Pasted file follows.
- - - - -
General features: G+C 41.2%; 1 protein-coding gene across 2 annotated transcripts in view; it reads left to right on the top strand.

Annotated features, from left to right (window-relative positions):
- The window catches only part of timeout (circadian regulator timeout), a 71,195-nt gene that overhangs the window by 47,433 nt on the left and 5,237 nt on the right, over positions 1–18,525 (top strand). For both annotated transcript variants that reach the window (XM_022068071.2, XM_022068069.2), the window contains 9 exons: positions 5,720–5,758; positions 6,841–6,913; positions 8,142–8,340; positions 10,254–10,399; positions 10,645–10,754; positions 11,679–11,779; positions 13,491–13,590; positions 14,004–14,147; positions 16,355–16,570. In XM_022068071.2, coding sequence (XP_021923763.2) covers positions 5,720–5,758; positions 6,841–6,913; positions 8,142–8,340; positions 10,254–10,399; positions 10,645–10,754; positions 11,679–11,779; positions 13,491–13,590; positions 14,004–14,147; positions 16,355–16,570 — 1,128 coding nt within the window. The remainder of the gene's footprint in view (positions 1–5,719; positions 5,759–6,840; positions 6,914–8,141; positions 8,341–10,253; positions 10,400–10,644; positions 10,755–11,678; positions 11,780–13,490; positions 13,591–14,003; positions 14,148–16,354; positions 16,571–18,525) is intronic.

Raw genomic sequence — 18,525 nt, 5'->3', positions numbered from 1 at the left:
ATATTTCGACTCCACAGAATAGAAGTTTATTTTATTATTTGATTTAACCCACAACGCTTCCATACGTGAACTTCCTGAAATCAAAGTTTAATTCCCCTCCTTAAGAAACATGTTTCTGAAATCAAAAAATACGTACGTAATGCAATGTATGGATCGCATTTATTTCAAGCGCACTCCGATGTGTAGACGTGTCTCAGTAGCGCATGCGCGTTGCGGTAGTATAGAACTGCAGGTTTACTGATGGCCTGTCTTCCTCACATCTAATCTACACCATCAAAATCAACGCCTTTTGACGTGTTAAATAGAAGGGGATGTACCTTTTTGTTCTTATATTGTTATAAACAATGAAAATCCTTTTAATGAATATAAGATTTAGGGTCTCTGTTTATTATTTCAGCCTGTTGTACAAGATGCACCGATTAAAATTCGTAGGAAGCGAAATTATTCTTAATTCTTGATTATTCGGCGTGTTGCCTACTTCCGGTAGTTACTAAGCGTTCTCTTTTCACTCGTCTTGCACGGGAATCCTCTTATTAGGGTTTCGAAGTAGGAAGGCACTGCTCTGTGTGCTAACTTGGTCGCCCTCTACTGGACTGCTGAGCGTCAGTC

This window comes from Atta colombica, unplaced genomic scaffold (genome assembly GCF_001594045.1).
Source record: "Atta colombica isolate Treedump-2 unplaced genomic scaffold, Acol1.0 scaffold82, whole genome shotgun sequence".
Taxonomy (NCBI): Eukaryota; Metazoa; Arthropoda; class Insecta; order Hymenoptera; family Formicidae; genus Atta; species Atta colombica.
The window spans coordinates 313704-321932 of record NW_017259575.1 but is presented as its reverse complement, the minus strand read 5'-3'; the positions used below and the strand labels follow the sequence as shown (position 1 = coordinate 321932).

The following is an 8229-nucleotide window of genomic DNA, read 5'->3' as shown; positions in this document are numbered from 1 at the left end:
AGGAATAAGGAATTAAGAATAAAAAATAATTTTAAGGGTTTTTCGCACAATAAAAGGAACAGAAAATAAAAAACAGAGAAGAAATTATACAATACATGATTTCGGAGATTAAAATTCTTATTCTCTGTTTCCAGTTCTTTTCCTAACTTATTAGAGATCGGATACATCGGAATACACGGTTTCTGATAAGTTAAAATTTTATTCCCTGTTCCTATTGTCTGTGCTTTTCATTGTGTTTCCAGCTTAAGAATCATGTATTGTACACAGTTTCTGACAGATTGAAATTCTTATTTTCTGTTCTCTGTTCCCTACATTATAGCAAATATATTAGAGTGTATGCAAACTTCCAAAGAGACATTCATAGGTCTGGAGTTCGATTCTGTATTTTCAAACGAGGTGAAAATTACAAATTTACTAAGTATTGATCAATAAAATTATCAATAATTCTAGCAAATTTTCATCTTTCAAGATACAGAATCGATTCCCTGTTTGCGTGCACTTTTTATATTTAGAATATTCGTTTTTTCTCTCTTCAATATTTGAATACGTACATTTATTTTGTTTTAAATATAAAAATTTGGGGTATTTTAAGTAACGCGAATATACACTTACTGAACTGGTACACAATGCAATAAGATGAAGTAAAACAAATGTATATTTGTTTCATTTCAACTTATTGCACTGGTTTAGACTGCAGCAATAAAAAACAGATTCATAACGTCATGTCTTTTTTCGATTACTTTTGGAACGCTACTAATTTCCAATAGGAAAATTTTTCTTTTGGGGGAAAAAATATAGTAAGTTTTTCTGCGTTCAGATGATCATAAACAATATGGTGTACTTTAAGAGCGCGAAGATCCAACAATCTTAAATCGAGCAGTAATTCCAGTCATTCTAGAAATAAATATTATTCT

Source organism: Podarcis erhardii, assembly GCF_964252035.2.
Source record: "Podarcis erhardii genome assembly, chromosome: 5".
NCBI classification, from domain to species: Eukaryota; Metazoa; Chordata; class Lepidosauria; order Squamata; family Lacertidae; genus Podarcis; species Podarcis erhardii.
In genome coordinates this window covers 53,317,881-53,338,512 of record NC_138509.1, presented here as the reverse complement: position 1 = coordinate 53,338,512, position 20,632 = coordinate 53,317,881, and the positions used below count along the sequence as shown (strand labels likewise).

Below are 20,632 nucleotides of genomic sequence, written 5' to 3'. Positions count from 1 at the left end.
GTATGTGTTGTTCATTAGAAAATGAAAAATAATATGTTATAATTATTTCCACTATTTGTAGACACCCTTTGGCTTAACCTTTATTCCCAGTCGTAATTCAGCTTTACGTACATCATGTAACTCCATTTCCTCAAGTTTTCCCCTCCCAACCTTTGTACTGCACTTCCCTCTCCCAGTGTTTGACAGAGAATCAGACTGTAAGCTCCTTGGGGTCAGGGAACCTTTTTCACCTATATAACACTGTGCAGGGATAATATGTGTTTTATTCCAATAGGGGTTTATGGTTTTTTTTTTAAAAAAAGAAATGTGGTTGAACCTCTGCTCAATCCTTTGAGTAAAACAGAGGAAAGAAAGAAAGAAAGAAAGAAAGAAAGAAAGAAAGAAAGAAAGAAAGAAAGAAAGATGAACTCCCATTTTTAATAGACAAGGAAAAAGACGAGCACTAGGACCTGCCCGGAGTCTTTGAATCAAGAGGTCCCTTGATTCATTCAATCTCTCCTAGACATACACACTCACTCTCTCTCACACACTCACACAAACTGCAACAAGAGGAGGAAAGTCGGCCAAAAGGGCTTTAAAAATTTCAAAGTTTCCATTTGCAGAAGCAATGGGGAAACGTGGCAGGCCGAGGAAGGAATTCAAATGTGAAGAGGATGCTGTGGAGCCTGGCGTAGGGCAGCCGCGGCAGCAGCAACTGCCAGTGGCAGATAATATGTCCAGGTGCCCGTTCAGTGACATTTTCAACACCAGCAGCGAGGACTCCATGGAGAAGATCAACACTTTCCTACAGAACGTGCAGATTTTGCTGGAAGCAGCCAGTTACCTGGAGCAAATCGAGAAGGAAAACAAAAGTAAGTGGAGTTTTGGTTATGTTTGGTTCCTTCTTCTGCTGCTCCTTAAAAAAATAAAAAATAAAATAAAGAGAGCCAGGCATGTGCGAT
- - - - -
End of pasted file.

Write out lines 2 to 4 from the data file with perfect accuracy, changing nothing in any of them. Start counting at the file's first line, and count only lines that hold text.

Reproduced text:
Annotated features, from left to right (window-relative positions):
- The window catches only part of timeout (circadian regulator timeout), a 71,195-nt gene that overhangs the window by 47,433 nt on the left and 5,237 nt on the right, over positions 1–18,525 (top strand). For both annotated transcript variants that reach the window (XM_022068071.2, XM_022068069.2), the window contains 9 exons: positions 5,720–5,758; positions 6,841–6,913; positions 8,142–8,340; positions 10,254–10,399; positions 10,645–10,754; positions 11,679–11,779; positions 13,491–13,590; positions 14,004–14,147; positions 16,355–16,570. In XM_022068071.2, coding sequence (XP_021923763.2) covers positions 5,720–5,758; positions 6,841–6,913; positions 8,142–8,340; positions 10,254–10,399; positions 10,645–10,754; positions 11,679–11,779; positions 13,491–13,590; positions 14,004–14,147; positions 16,355–16,570 — 1,128 coding nt within the window. The remainder of the gene's footprint in view (positions 1–5,719; positions 5,759–6,840; positions 6,914–8,141; positions 8,341–10,253; positions 10,400–10,644; positions 10,755–11,678; positions 11,780–13,490; positions 13,591–14,003; positions 14,148–16,354; positions 16,571–18,525) is intronic.

Raw genomic sequence — 18,525 nt, 5'->3', positions numbered from 1 at the left: